Posted Apr 01, 2014 09:40 am CDT
Admit it: You’ve turned to the Web to find lyrics to a song that you can’t get out of your head. And while your search probably yielded paydirt with plenty of song lyric websites, chances are you’ve probably never thought about whether the songwriter behind those lyrics is also getting a payoff from that search. But alternative rocker, mathematician and University of Georgia lecturer David Lowery has.
Lowery, who founded the bands Cracker and Camper Van Beethoven, has created the “Undesirable Lyric Website List” (with methodology that Lowery describes as “evolving”) to help spearhead an anti-piracy crusade that extends beyond streaming and downloads of music to the 50 most popular websites that share music lyrics without licenses.
After noticing that lyrics are frequent auto-fill suggestions in Web searches, Lowery determined that lyric websites were likely the source of some “serious Web traffic” probably monetized with advertising. Some companies even specialize in matching words in lyrics to key demographics for advertisers. Although there’s no central licensing database, Lowery says it is clear that many of the highest-traffic sites reprint lyrics without compensating songwriters. His own lyrics appear unlicensed on the popular Rap Genius site, which tops Lowery’s list of shame.
Lowery’s list (PDF) is intended to spur advertisers to consider liabilities before advertising on sites that feature unlicensed lyrics. The National Music Publishers’ Association has already sent takedown notices to several websites and is prepared to take “further legal action,” according to a press release. The association has already successfully litigated against LiveUniverse and LyricWiki, receiving judgments of more than $7 million on behalf of its members.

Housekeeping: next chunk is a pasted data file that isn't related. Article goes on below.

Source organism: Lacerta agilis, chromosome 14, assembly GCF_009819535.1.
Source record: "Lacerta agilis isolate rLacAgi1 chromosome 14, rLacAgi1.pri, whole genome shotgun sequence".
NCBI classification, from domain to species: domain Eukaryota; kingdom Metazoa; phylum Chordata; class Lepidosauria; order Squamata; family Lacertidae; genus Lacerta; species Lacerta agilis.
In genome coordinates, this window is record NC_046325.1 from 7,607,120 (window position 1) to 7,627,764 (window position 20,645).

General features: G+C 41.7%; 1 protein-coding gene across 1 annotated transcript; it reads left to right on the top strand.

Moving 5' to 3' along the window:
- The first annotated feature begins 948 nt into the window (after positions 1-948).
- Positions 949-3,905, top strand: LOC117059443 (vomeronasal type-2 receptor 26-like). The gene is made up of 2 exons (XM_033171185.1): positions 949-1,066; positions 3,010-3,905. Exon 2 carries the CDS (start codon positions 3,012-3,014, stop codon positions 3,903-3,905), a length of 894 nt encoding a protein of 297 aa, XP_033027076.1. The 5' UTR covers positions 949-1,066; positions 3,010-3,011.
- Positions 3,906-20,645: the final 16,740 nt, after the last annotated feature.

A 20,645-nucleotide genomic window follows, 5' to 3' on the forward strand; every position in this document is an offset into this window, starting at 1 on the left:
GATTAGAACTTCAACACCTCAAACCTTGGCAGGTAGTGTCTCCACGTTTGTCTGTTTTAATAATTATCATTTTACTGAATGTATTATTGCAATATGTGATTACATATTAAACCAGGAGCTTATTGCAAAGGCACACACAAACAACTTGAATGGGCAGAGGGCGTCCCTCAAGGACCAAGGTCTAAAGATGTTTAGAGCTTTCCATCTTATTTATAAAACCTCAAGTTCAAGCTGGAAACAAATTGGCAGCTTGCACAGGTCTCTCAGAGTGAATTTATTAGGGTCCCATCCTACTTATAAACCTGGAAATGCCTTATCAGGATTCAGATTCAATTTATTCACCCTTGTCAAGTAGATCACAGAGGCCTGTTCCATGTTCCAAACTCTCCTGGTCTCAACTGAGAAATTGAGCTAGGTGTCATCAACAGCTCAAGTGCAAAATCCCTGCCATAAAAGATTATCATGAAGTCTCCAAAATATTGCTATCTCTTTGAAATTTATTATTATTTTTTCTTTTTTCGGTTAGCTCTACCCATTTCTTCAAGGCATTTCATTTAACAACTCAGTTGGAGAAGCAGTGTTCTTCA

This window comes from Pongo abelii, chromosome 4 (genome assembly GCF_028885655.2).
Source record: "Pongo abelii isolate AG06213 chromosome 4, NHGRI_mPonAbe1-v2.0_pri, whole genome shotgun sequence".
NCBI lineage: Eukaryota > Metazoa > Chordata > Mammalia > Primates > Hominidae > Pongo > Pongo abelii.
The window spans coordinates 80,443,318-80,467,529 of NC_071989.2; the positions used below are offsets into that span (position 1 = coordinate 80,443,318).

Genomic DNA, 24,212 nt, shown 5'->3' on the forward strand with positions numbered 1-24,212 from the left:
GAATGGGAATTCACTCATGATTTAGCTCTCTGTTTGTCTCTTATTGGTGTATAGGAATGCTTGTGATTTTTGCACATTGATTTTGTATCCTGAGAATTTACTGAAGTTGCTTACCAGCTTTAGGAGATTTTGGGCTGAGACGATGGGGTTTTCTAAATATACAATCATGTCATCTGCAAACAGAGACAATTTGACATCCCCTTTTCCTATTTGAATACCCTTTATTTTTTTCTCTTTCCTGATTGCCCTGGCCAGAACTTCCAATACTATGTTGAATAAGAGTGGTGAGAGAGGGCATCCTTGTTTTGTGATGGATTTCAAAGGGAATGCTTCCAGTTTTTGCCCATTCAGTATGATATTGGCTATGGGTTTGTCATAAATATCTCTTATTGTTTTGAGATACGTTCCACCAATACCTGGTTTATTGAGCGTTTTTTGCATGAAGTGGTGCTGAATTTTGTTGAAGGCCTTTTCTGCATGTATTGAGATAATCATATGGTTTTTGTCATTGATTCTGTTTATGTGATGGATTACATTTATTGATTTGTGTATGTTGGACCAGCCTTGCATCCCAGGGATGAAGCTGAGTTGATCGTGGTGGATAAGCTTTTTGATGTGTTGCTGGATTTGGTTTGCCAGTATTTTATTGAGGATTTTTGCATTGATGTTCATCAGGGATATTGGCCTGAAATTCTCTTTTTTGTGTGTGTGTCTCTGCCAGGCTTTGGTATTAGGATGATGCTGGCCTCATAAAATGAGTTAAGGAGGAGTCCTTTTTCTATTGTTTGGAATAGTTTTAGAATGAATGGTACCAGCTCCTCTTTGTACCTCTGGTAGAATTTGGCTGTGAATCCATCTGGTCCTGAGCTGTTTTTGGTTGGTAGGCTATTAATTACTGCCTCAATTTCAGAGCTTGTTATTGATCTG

Though all deals are different, Lowery insists that it’s pretty inexpensive to license lyrics via direct deals or through licensing aggregators, particularly given the amount of traffic these sites generate. Two sites that do license, LyricFind and MusiXmatch, have proved successful, he notes. But for music artists, lyrics licensing can represent real money. For a time, Lowery published his own lyrics on a blog—which ran on donations—and it earned him a few thousand dollars a year.
“But I’m more interested in the general fight,” Lowery explains. “My lyrics are your Instagram photos. Shouldn’t we be asked before people use what we own?”
This article originally appeared in the April 2014 issue of the ABA Journal with this headline: “Get Off That: Alternative rocker’s crusade is the latest to highlight copyright violations.”